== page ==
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TCP-group 1991


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a few random thoughts about channel access



Whilst having packet-radio nightmares again last night, a couple of
thought about channel access methods came to mind.  Here I go,
challenging assumptions again.

1. CSMA/CA is what we do to avoid collisions - we watch the channel and
wait until it's clear.  Most sophisticated people do it with
p-Persistance.  However, I think that a small variation in pP methods
would help throughput.

Simply, most of the pP implementations I've played with ALWAYS use
the roll-a-die-in-this-slot method - so when they go to transmit a
packet, they could conceivably wait one or more slottimes before they
transmit even though the channel is clear.  I think that if there is no
channel activity present the first time you have a packet ready to
transmit, you should simply go for it.  If the channel IS active, you
wait until it's clear, then you start doing the slot-delays.

This variation has the win that you'll never unnecessarily slot-delay
on a clear channel, but you will still gain the pP advantage of
avoiding the "lets all jump on the channel now that he's done" syndrome
which non-pP channel access methods exhibit.  Implicit in this is
that the generation of packets ready-to-transmit is somewhat random;
with maxframe set to one, even a high-volume data source like a BBS or
a sending FTP will exhibit this behaviour, since the next packet is, by
definition, not ready to transmit until the previous one has been
ack'd.

Problem with this one is implementing it; it probably means firmware
changes in everyone's TNC.  Arrgh.  Only the on-the-bus people can do
this in software.  Still, if you've got a DRSI card, you might give it
a shot and see if it helps.

2. Backoff.  Exponentially backing off when you don't get an ACK for a
packet has one tacit assumption that may be fatally flawed: that the
packet or its ack were lost due to congestion that can be cured by
reducing traffic density.  Yet on a packet radio network where packets
are lost randomly due to non-congestion-related causes (like static
crashes and passing Volkswagens), this assumption, if applied purely,
leads to backing off a lossy channel when in fact the right thing to do
is to be more aggressive!  (I recall one FTP session that had backed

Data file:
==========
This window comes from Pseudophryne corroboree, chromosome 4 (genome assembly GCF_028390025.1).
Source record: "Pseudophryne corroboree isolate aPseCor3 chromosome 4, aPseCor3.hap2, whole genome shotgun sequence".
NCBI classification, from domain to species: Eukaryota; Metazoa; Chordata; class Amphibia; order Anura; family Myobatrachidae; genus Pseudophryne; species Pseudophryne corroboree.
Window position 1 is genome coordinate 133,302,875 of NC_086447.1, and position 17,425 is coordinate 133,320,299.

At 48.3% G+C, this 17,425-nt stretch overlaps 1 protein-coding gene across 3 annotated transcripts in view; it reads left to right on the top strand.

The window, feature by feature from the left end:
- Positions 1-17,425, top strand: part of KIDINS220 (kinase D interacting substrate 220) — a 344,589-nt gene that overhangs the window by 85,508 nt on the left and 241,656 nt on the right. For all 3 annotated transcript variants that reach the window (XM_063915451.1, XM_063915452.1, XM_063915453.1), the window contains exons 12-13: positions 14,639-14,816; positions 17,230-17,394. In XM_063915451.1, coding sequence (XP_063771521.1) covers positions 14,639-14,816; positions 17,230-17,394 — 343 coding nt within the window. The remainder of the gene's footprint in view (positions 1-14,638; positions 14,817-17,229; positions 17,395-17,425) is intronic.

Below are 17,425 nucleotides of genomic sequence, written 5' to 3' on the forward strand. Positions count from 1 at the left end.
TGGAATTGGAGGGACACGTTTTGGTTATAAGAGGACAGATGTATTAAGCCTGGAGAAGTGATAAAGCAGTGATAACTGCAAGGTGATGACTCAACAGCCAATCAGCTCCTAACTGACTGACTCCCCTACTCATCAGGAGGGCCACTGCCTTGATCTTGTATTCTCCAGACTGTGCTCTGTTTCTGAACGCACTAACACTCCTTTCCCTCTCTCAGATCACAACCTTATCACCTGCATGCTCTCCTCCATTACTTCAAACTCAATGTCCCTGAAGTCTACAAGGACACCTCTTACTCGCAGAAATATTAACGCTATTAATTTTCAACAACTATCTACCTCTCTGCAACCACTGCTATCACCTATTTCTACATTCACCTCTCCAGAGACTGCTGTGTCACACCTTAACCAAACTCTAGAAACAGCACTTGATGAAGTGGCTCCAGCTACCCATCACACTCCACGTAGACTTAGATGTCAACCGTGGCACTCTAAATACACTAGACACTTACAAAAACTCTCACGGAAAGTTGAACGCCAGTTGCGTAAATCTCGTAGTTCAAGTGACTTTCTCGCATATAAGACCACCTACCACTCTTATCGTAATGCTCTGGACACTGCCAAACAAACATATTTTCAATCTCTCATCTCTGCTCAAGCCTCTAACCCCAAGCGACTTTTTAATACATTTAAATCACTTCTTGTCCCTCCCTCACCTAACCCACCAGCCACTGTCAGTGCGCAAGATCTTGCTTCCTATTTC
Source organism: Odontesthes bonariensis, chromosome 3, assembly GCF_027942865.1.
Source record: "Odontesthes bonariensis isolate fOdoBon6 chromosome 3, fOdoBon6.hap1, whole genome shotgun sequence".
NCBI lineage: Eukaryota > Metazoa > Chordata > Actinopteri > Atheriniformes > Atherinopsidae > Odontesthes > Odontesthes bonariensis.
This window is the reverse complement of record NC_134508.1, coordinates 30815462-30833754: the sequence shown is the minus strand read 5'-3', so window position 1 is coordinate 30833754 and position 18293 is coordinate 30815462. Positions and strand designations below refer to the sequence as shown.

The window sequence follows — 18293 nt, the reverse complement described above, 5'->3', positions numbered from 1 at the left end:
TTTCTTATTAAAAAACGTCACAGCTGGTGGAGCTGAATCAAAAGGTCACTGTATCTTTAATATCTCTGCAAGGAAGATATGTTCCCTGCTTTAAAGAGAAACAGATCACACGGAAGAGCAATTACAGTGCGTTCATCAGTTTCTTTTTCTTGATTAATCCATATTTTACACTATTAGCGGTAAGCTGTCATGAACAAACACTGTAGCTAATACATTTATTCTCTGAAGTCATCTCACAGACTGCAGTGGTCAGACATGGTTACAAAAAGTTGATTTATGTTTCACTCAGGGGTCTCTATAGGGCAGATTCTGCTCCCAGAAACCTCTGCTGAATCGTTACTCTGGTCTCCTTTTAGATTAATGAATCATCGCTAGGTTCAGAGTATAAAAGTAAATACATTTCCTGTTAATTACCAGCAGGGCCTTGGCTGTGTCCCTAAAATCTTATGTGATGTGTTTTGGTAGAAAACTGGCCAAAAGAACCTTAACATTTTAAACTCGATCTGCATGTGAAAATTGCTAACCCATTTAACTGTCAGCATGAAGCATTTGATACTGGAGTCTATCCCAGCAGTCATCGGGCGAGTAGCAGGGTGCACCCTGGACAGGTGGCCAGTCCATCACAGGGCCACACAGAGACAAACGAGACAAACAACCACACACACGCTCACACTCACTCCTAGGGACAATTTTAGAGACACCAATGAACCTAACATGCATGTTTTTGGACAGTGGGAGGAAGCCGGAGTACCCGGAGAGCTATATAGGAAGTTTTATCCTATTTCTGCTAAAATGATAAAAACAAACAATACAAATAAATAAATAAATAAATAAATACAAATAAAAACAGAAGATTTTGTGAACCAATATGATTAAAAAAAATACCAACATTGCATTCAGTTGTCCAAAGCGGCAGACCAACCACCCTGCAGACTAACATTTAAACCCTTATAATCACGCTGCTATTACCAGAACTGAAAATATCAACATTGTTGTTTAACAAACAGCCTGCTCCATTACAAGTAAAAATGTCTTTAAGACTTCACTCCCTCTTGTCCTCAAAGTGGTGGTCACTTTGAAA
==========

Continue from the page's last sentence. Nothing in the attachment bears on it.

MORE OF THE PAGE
off to an 8-hour retry time because I'd not limited backoff times and
it was a really lossy (50% or more dropped) channel.)

Some technique for noticing the degree of congestion and adjusting the
retry time is needed - perhaps something can be done along the lines of
noting other traffic on the channel and adjusting the exponent in the
backoff formula accordingly.  Algorithms which give greater weight to
the round trip time of successful (i.e., ack'd) packets are also a good
idea for combating the pathological-backoff problem that simpler
methods might generate.  Gotta think more on this one.

3. p-Persistance slottimes.  I'm wondering if we aren't really using
far too short a slottime.  On a network which has hidden stations (i.e,
90%+ of all ham packet radio networks), waiting a few milliseconds
because your coin didn't come heads-up in the current slot isn't going
to help - you're still going to stomp on the hidden station's packet
that he began transmitting those few milliseconds ago.  It seems to me
that you'd want the slottime to be more on the order of the
transmission time of the average packet, if indeed not of the
transmission time of the MAXIMUM packet.  That way, when you toss the
coin and lose in this slottime, the other guy gets a clear channel for
the whole packet, not just the beginning of it.  Implicit in the
use of short slottimes is the idea that you'll hear him and back off,
which simply isn't the case a really high proportion of the time.

Using slottimes on the order of one to five seconds (for a 1200 bps
channel) demands that you use technique #1 above; you'd really NOT want
to randomly wait some multiple of seconds on a clear channel.  It might
be smart to do this dynamically - if you're seeing packets but not
their acks, or acks but not the packets they're for, you've got hidden
stations and you should be using long slottimes.  Otherwise you're just
fine with slottimes on the order of the DCD response time of your
demodulator.  Again, this requires quite a bit of smarts, so the
on-the-bus people have an advantage, but the this one CAN be done with
KISS implementations, since the computer is getting all the packets and
can make the determination as to whether there are hidden stations
present or not, and adjust the TNC's slottime parameter accordingly.

Comments?
        - Brian





Document URL : http://www.a00.de/tcpgroup/1991/msg00179.php
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Created 2004-12-21. Last modified 2004-12-21. Your visit 2020-10-20 12:06.09. Page created in 0.0231 sec.
 
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